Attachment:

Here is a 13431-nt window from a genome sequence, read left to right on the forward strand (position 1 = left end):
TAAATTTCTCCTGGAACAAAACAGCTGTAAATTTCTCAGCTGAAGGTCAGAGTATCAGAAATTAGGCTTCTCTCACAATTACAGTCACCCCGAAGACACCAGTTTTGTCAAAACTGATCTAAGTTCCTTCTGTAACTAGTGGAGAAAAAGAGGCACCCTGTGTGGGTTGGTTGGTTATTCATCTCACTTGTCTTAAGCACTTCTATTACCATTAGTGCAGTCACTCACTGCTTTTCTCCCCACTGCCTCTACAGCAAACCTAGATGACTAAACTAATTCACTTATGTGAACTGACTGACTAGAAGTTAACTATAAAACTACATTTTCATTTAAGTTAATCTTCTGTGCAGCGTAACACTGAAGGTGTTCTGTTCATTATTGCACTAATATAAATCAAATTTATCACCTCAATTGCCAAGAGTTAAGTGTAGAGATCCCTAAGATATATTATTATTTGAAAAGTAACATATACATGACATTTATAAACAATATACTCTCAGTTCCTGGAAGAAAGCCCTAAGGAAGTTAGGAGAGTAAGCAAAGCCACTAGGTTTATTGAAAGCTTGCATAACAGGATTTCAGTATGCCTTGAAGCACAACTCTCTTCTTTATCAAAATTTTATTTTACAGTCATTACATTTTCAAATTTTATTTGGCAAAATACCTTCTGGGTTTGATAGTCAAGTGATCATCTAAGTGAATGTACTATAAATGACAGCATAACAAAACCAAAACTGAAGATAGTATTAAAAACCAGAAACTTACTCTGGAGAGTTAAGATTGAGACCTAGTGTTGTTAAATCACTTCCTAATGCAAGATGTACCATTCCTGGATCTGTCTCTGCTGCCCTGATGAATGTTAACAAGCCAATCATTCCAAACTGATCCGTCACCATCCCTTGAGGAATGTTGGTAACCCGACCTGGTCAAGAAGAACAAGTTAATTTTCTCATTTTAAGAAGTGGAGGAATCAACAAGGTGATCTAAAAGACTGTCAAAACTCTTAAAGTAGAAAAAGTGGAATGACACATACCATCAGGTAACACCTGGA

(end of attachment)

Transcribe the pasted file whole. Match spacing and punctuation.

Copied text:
Here is a 13431-nt window from a genome sequence, read left to right on the forward strand (position 1 = left end):
TAAATTTCTCCTGGAACAAAACAGCTGTAAATTTCTCAGCTGAAGGTCAGAGTATCAGAAATTAGGCTTCTCTCACAATTACAGTCACCCCGAAGACACCAGTTTTGTCAAAACTGATCTAAGTTCCTTCTGTAACTAGTGGAGAAAAAGAGGCACCCTGTGTGGGTTGGTTGGTTATTCATCTCACTTGTCTTAAGCACTTCTATTACCATTAGTGCAGTCACTCACTGCTTTTCTCCCCACTGCCTCTACAGCAAACCTAGATGACTAAACTAATTCACTTATGTGAACTGACTGACTAGAAGTTAACTATAAAACTACATTTTCATTTAAGTTAATCTTCTGTGCAGCGTAACACTGAAGGTGTTCTGTTCATTATTGCACTAATATAAATCAAATTTATCACCTCAATTGCCAAGAGTTAAGTGTAGAGATCCCTAAGATATATTATTATTTGAAAAGTAACATATACATGACATTTATAAACAATATACTCTCAGTTCCTGGAAGAAAGCCCTAAGGAAGTTAGGAGAGTAAGCAAAGCCACTAGGTTTATTGAAAGCTTGCATAACAGGATTTCAGTATGCCTTGAAGCACAACTCTCTTCTTTATCAAAATTTTATTTTACAGTCATTACATTTTCAAATTTTATTTGGCAAAATACCTTCTGGGTTTGATAGTCAAGTGATCATCTAAGTGAATGTACTATAAATGACAGCATAACAAAACCAAAACTGAAGATAGTATTAAAAACCAGAAACTTACTCTGGAGAGTTAAGATTGAGACCTAGTGTTGTTAAATCACTTCCTAATGCAAGATGTACCATTCCTGGATCTGTCTCTGCTGCCCTGATGAATGTTAACAAGCCAATCATTCCAAACTGATCCGTCACCATCCCTTGAGGAATGTTGGTAACCCGACCTGGTCAAGAAGAACAAGTTAATTTTCTCATTTTAAGAAGTGGAGGAATCAACAAGGTGATCTAAAAGACTGTCAAAACTCTTAAAGTAGAAAAAGTGGAATGACACATACCATCAGGTAACACCTGGA